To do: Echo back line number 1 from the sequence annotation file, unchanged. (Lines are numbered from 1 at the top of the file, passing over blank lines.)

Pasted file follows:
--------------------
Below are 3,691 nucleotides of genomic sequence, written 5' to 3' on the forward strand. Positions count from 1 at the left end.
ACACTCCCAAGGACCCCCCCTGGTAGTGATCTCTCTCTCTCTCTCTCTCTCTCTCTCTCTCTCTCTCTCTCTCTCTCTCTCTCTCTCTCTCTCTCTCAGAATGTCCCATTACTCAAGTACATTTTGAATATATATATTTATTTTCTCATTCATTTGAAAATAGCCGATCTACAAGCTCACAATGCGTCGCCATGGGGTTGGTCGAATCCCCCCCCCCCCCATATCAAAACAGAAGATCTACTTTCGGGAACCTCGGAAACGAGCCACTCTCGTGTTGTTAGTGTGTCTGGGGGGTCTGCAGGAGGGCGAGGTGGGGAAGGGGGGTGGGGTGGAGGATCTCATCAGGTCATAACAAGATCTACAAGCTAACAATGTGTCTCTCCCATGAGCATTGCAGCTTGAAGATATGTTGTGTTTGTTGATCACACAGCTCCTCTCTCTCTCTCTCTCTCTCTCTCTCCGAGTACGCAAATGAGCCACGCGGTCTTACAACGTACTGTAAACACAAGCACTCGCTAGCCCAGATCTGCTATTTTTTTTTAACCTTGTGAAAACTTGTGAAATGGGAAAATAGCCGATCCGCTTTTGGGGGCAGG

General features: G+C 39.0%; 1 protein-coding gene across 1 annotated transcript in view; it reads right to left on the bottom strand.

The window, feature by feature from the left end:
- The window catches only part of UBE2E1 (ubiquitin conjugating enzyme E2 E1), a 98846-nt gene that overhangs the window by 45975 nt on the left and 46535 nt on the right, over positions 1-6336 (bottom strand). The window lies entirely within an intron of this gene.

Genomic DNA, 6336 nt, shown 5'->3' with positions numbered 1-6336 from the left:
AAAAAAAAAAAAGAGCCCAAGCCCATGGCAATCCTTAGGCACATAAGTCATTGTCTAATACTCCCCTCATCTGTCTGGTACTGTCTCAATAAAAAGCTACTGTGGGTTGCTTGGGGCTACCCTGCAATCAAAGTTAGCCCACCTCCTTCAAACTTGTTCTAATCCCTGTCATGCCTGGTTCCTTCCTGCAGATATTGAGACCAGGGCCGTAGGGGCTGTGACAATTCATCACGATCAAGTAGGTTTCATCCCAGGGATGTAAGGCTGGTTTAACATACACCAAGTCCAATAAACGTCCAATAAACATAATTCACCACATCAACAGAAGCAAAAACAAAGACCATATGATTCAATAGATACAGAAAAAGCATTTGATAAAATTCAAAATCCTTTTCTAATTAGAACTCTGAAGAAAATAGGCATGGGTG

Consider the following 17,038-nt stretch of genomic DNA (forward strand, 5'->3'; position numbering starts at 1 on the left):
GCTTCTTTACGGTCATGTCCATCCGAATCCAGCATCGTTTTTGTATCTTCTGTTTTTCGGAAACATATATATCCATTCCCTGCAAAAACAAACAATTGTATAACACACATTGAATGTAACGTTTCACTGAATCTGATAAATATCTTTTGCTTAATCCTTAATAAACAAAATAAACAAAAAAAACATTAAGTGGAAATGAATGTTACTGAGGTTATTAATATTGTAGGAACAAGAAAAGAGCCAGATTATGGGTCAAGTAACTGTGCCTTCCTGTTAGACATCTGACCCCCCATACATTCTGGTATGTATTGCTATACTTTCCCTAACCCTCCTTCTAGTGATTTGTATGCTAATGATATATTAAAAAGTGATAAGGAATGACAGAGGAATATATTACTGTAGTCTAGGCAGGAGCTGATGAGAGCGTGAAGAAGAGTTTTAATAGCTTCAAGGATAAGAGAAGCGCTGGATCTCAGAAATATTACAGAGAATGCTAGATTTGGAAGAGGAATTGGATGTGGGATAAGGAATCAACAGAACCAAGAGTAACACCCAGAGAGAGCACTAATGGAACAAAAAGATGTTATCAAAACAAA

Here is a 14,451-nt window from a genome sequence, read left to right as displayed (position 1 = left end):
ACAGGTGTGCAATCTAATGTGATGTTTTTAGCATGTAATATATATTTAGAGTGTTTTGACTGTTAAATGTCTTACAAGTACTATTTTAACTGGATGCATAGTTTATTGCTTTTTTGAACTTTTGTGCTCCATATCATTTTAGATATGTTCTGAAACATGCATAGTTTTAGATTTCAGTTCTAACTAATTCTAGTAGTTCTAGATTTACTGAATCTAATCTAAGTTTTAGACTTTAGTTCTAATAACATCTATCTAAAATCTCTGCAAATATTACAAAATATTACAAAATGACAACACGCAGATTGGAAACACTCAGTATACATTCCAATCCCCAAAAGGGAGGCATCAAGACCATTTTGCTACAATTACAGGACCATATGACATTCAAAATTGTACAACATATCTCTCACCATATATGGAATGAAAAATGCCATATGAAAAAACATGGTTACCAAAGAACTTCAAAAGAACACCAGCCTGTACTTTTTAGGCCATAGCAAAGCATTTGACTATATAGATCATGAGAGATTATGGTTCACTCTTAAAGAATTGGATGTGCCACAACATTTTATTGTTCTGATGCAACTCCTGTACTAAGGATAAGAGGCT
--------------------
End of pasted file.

Below are 3,691 nucleotides of genomic sequence, written 5' to 3' on the forward strand. Positions count from 1 at the left end.